The running clinic 

Steven is visiting the running clinic to get tips on how he could improve his running technique, increase performance and, more importantly, avoid injury.

Get tips on how to run correctly

Transcript of The running clinic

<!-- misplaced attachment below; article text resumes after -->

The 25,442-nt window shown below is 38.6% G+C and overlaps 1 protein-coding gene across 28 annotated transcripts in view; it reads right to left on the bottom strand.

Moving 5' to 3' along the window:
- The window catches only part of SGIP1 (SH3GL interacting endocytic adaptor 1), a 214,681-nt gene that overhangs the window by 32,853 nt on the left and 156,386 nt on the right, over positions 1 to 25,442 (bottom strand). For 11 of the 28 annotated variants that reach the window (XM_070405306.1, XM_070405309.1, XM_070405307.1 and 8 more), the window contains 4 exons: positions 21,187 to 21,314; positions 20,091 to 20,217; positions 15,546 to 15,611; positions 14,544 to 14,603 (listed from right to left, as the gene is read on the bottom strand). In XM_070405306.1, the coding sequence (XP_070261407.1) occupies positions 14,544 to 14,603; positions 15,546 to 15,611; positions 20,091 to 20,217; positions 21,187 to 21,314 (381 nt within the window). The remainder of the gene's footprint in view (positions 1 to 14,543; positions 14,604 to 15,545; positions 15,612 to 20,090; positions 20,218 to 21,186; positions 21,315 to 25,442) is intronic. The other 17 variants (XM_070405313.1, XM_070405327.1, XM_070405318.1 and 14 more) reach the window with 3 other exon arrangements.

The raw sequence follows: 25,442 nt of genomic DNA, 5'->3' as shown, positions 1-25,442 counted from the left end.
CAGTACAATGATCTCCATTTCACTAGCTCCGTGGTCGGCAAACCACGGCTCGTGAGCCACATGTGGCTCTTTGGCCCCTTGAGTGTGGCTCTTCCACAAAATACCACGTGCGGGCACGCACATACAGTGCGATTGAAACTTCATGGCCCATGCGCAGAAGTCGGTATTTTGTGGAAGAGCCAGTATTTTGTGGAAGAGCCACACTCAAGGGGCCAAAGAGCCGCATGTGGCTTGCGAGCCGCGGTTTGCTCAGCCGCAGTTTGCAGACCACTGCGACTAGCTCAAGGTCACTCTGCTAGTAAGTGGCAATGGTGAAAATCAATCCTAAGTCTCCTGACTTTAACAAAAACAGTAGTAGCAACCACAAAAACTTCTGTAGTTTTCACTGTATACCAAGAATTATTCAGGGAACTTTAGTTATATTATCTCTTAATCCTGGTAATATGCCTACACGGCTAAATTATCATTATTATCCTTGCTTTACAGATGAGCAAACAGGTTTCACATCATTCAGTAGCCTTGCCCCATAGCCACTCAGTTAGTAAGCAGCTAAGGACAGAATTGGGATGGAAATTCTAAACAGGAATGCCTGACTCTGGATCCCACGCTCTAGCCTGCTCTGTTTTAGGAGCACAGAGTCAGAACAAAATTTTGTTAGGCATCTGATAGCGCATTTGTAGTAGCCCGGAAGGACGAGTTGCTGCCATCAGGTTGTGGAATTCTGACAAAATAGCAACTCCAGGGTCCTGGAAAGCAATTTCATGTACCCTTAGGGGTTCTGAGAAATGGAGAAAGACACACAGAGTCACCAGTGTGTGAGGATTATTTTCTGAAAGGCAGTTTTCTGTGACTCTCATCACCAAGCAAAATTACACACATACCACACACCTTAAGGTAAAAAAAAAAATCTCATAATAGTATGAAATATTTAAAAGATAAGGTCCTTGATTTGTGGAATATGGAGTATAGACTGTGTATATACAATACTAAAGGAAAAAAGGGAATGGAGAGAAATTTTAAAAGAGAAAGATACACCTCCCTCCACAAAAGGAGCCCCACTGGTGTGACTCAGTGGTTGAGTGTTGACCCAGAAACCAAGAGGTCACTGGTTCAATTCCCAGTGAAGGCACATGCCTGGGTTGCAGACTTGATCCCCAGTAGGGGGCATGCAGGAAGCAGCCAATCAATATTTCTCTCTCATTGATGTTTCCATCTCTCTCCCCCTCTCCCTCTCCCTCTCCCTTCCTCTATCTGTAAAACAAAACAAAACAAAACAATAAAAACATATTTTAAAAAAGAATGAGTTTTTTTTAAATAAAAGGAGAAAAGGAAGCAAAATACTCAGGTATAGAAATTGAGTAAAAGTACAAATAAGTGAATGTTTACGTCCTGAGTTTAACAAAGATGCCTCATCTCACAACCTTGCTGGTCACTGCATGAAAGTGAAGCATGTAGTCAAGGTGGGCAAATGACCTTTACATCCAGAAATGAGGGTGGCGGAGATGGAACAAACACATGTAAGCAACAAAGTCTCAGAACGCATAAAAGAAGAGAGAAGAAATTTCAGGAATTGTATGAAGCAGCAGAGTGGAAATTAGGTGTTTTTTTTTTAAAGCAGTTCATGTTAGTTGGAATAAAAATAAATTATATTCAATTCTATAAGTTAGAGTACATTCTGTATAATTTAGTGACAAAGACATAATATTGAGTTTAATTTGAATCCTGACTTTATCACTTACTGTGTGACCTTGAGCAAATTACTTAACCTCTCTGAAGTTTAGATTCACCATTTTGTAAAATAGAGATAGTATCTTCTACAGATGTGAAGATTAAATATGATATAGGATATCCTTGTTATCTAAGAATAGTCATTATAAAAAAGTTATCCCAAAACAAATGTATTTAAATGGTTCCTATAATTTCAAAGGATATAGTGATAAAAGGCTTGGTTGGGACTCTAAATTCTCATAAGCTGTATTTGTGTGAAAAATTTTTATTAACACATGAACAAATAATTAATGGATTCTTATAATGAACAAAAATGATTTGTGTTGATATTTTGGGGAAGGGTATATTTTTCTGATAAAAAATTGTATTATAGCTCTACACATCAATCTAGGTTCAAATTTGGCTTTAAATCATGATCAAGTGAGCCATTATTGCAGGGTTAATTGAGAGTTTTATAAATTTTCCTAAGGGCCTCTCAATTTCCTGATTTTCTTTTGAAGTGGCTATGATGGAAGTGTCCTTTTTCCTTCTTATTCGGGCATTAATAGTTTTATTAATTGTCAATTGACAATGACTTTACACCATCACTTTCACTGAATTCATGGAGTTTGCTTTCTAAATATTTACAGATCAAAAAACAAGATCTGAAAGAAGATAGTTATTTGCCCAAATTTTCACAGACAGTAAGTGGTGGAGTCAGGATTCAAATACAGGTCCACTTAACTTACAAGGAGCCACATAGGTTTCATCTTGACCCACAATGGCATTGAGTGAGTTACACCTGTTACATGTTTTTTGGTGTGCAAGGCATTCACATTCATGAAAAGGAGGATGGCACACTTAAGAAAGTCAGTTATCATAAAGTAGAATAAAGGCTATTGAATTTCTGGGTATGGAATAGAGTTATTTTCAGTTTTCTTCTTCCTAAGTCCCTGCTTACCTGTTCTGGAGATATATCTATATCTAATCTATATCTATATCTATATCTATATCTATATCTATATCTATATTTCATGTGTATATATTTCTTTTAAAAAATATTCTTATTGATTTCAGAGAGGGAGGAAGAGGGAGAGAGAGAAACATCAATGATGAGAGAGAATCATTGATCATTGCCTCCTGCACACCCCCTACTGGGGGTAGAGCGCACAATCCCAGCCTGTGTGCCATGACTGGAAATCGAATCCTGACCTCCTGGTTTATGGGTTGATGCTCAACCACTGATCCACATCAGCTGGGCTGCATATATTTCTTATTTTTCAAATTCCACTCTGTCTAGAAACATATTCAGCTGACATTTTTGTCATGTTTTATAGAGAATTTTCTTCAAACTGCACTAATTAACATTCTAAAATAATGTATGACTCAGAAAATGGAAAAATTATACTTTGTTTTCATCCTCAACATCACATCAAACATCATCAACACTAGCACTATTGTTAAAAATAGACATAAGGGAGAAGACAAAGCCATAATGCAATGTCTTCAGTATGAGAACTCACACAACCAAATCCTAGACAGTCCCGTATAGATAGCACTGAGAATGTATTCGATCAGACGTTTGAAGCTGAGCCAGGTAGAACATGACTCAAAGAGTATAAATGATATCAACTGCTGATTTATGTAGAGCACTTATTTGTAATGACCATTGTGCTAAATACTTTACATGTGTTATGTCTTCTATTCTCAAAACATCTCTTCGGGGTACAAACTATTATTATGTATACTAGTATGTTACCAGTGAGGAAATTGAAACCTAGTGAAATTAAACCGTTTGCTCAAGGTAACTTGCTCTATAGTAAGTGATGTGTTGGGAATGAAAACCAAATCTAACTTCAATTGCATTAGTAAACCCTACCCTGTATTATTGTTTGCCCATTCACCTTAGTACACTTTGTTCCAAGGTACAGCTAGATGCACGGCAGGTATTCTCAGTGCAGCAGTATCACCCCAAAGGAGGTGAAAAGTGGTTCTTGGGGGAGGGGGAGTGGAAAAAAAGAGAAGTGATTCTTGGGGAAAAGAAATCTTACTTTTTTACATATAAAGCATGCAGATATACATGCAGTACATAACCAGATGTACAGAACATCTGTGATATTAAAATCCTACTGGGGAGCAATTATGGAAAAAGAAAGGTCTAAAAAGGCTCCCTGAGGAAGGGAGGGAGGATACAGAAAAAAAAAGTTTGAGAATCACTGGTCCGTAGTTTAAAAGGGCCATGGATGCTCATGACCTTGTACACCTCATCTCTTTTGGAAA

RUNNING CLINIC Running is a great way of staying fit. As a regular runner, I wantto make sure I'm running correctly to stay injury free and, who knows,perhaps improve my performance. So, I've come down to seeMitch and Matt who are going to break down myrunning technique and give me some tips. - Steve.- Hi, Mitch. - Welcome to StrideUK.- Thank you. - Do you know what's in store for you?- No. Tell me about it. Basically, we do video gait analysis. To humanise that,we look at running technique. Today, we're going to be filming youfrom 360 degrees, to appreciate how your body worksthrough the process of running. Often when we run,we don't actually realise that running relies ona series of muscles to help control downforceto propel yourself forward. Video gait analysis is the ultimate wayto look at your running style to see whether we can uncoverany underlying imbalances, looking at reducing the negativesand increasing your performance. You'll be on our treadmillfor nine minutes. You're going to be running not onlyin your shoes, but also barefoot. I think it's important to seehow you run in an organic-shaped form. We're going to draw on your body. - Are you OK, us body marking?- Yes. - Let's get to work.- OK. How was your run? - That felt good.- OK. THERE ARE SEVERAL FACTORSWHICH MAY AFFECT RUNNING GAIT THIS VIDEO FOCUSESON ONE EXAMPLE AND THE CORRESPONDINGCONDITIONING EXERCISE So, Steve, we've done your analysis. It's important at this timeto introduce you to Matt. Matt's our conditioning coach. We're going to go throughyour analysis frame-by-frame and help uncoverany underlying imbalances you may have. Matt's going to makea training programme out of it. He's going to give you everythingyou need to know to be able to look after yourselfand keep you injury free. - Over to Matt.- OK, Steve. So, take a few moments.Have a look at yourself running. It's not something we typically seeall the time. Is it more or less what you imagined? My bum seems to stick outmore than I thought it might. OK. Very honest of you.Thank you for sharing. It's true. Nothing we tell you now is anything you need to take awayand try and consciously do when you run. What we see here is the productof your flexibility and your strength. If something needs changing or tweakingto improve it, we concentrate on that throughconditioning and drills and stretching and then naturally, that startshappening when you're running, or it can lead to injuries.You said about your bottom sticking out. It's something we canlook at straightaway. Obviously, the glute muscles at the backare what power you forwards. It's the main form of propulsion,along with the extension and the ankle. If we take you to toe-offon one of the legs, how much power you manage to generate is affected by the lengthof your stride behind you. That in turn is going to be affected by how far your leg can get backbefore the toe leaves the ground. What we find in people who spend the day sitting downfor extended periods of time, this muscle at the front of the hipdoes get shorter. - Sitting down now, it's short.- Right. When I stand up, it becomes restricted and you can see herethat if that muscle is restricted, your leg isn't able to go back as far asit may do to get the nice long stride. We're talking about hip flexors. You can see the 90 degree line which iscreated by the red lines there. We kind of like to see runners work towards havingyour leg at that 90 degrees. So the lower leg, if the heel can moveany closer towards that red line, then we associate thatwith extra efficiency. With regards to your shoulders, there isa little bit of tenseness there. There's a slight forwardness. Part of your chest is obscuredby the front of your shoulder. Again, it's something we typically seewith runners and something which shows theimportance of full-body gait analysis. Again, you spend your day in what sortof position? How are you at your desk? It's no coincidence that from there,when you start running, you're kind of in that similar position.OK? There's a lot of focus these daysin the media about which part of your foothits the ground first. There's lots of peoplewho will reinforce and say, "You have to land on the front,you mustn't land on the back, it's best to land in the middle." Here at StrideUK,what we try and show people is it doesn't matter what partof your foot touches the ground. OK. What's important ishow far the foot is in front of you. - OK?- Right. Typically, when you walk, your leg comes out and you landon the heel in front of you. Beginning runners, they mimicthe same action, a pendulum action. But running's not the same as walking. With running, for optimum efficiency, we need the foot to landmuch closer to underneath the hips. Some people land on the heel. Some landon the mid-foot, some on the forefoot. There's a host of different reasonsfor that. It's not something to change. Do you have any advice on buying shoes? If we only took a look at youfrom the ankles down, then maybe we'd be thinking,"Look, the feet are pointing out." "They're going to be landing on thecentre. We need to build up the arch." You'd probably, nine times out of ten, walk away with a shoe that'sgoing to try and help you with that. This is a classic exampleof where your top priority is actually looking at what's happeningaround the hips as opposed to the feet. It's form before footwear. That's something which we believe invery strongly here. As a result, what you run in,we recommend here, is what you feel comfortable in. - Let's show you some drills.- OK. OK? Let's go. OK. So, Steve,the information we've seen. We're going to focus on the fact that you're tight in the frontof your legs and quad muscles, stretching back to there,and tight across the hip flexors, as a result, probably,of sitting down for extended periods. Applies to an awful lotof the population, whether at a computer or driving. We're going to look ata developmental stretch which can help start changing thatso that when you are running, getting rid of the tilted back, you'll be neutralwhich will help the propulsion. Very simple exercise. I want you to get down on one kneefor the moment. Just like this. So this stretch we're doing nowis a developmental stretch. It's not a stretch we do before a run. For that we do a dynamic stretch,something moving. This is a stretch I'd like youto ideally do every morning, if you can. I try and get my clients to do itbefore they brush their teeth. Stretching is all about...It's a bit of a fight against your body doingnaturally what it wants to do. Your body will listen to the musclesand hold you in a position. We're fighting against that. As you've got down here,we're going to correct a few things. First of all,tightness in the calf at the back typically is going to meanthat your foot is back behind you. I want you on tiptoe on the back foot. That's going to make you less stable,but running's all about instability. That's a good position for that.90 degrees on the ankle. Here, we can seeanother typical position where the knee takes all the pressure. We want the foot forward sothe front knee's at 90 degrees as well. OK? Last but not least, make sureyou're not kneeling on a tightrope. People are tighteron the inside of their legs. So, rather than balancingon a tightrope, let's open it up as if we're on a bitmore of a railway track. Fantastic. Little details like that will changethe effect of the stretch. OK. From here... How much tensionare you feeling up that back leg, on a scale of one to ten, let's say,where ten is "I need to stop"? - Probably about two.- OK. The other big thing about stretches is we need to make surewe are doing something to the body. It's not enough to stay thereand think, "This is working." On this one-to-ten scale, I need to make sure you're gettinga six or seven up there. The way we're going to do itis quite simply, imagine the front of your trousersand the back of your trousers. Remember what we saw in the video, the front was lower than the back.We had that anterior pelvic tilt. I want you to basically lift upthe front of your trousers by tucking your bottom underneath you. As you're doing so, let me know if there's any changein tension on that back leg. - Yeah.- Yeah? The numbers are creeping up? - What number are we on at the moment?- Probably... five. OK. Fantastic. So, once you've tiltedas high as you can there and started to stretch these muscleswe're targeting, if you can reach a five, fantastic.Hold that for about 10, 15 seconds. The other reason people don't benefitfrom stretches is that it's done too quickly.We need 30 seconds, 60 seconds or so. After 15 seconds,that number should start going down. - Has it eased off a little bit?- It's eased off. OK. We're going to try and find a seven. By doing that, what I want you to dois lunge forward slightly, but without losing the tilt.Just move forward slightly. That should pick up the stretcha little bit. Numbers going up? - Yep.- Hold that for me. Again, we wait for the numbers to movedown from a seven to a six to a five. - I can really feel that stretch.- Fantastic. So, give your body time. Stretching needs to be donein a nice, quiet, patient atmosphere. OK. We can't rush these things. - What number are we on?- About seven. Still there? OK. So give your body time. Once it does go down,the last bit we can add to this stretch to make it up to 60 seconds is the knee that's on the ground, I wantyou to move the hand away from it. So stretching up as ifyou're trying to touch the ceiling. We're lifting the ribsaway from the ground. That should pick up the stretchacross the hip. - I can feel it higher.- Fantastic. That's getting now the hip flexoras opposed to the quad muscle. Make sure the rest of the body isrelaxed. Shoulders down. Keep breathing. The aim of stretchingis to relax every muscle of your body apart from the onewhich is being pulled. Only when you've achievedthose three moments of seven gone down to five,seven gone down to five, seven to five, do you slowly release and then you canswap over and do the other leg. So, you've given me tipson improving my technique, but what are the things that I shouldat all costs avoid when running? Things you should definitely avoid... There's not a lot,but there are some things which we're fairly sureare not going to help you whatsoever. The main cause of injuryis doing too much, too soon. Other things to make sure is that you don't try and focuson one thing too much of the time. A nice rule-of-thumb herewhich we tend to use is not increasing anythingmore than five percent at a time. Apart from that, I think the most important thing inrunning is don't take it too seriously. Don't get stressed out. Enjoy it. IF YOU ARE RECOVERINGFROM INJURY OR HAVE A PHYSICAL DISABILITY,PHYSIOTHERAPY MAY HELP. CONSULT YOUR GP. FOR MORE INFORMATION GO TO:www.nhs.uk/running